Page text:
CHICAGO (WLS) --A vigil in Chicago's Boystown neighborhood was held Sunday evening to remember the victims of a massacre at a gay nightclub in Orlando where 50 people were killed and 53 injured.
Most at the vigil had no relation to the victims, but they grieved for the senseless loss of life.
As investigators continue to try to determine the gunman's motives, many in the LGBT community came together Sunday night as a show of strength to send a message that hatred will not defeat them.
"Let this by a symbol of our mutual commitment to the entire community, to our nation," Bishop James Wilkowski of the Evangelical Catholic Diocese.
Chicagoan David Jade Sotomayor lost his cousin, 34-year-old Eddie, one of the nightclub victims in Orlando.
"He was amazing," David said. "He was awesome. I called him this morning just to hear his voicemail...it's a little heartbreaking."
Black bunting had been placed at the entrance of one of Chicago's most popular gay nightclubs.
"I want my customers to feel safe because for most of our history the only place that our community felt safe was in a nightclub," said Art Johnson, co-owner of Sidetrack nightclub.
Thousands came out to Andersonville's Midsommarfest, which traditionally attracts many in Chicago's LGBT community.
"I thought am I exposing myself to danger by being at an obviously gay situation," said business owner John Treadwell."
There were visible signs of support for the victims in Orlando, with shopkeepers joining in fundraising efforts and activists donning black armbands.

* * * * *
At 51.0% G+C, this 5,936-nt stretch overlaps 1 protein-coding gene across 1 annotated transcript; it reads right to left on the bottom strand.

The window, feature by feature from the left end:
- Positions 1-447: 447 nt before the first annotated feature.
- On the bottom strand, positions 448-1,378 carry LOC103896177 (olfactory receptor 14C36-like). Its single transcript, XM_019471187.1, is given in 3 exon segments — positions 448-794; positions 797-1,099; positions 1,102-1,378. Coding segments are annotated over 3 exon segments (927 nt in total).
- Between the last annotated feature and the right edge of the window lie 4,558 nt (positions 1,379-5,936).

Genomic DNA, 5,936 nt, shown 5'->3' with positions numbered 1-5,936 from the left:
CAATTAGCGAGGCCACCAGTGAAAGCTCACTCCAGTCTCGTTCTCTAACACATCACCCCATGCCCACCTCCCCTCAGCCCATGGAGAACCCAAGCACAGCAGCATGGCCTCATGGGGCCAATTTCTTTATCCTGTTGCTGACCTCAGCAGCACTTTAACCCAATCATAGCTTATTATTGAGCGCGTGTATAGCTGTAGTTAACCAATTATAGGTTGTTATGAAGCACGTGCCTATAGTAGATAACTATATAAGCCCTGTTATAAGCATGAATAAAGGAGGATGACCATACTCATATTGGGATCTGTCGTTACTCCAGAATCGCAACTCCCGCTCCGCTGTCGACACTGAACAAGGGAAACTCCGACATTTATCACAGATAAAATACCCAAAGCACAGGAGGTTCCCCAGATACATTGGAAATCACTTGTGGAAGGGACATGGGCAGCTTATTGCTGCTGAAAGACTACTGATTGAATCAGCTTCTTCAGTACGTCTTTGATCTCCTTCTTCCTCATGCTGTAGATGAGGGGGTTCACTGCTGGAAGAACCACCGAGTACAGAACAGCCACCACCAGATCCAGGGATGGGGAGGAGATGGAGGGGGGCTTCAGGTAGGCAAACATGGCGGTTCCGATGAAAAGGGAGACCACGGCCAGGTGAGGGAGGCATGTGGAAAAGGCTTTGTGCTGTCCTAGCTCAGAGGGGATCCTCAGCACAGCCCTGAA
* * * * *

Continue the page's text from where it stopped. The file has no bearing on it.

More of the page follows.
"There were over 50 mothers who got a phone call this morning saying that their child had been killed simply because they were at a gay club last night in Orlando," said Brian Johnson of Equality Illinois.
Most in Chicago's LGBT community Sunday expressed the hope this hate crime won't be used as an excuse for others.
"We also need to stand together not as Americans but as human beings," said Andy Thayer of the Gay Liberation Network. "We need to understand that all forms of hate are wrong whether against Muslims, whether against gays or whomever.
Members of the Chicago area's Muslim community have also denounced the shooting. The Islamic Society of North Western Suburbs of Chicago released a statement saying, "Our religion does not support or agree with the notion that murder of the innocent yields rewards. We strongly believe that all life is precious, sacred and should be revered....This is clearly an act of terror committed by a man who has nothing to do with true Islam as practiced by the millions of peaceful and law-abiding Muslims of this great country."
Within hours of learning about the nightclub massacre, statements of mourning, sympathy and support began to be issued by local leaders and members of the LGBT community.
Mayor Rahm Emanuel issued a statement, saying:
Last night's horrifying act of terrorism in Orlando was an attack on our most fundamental values as Americans. On behalf of the City of Chicago, Amy and I send our deepest condolences to the friends and family members of those who were lost. June is a time when all Chicagoans and all Americans proudly celebrate the contributions of our LGBT community. This horrendous violence will only deepen our resolve to continue building a society that values everyone, regardless of who they love. The thoughts and prayers of Chicago will remain with the victims of this attack as they seek comfort and courage in the days ahead.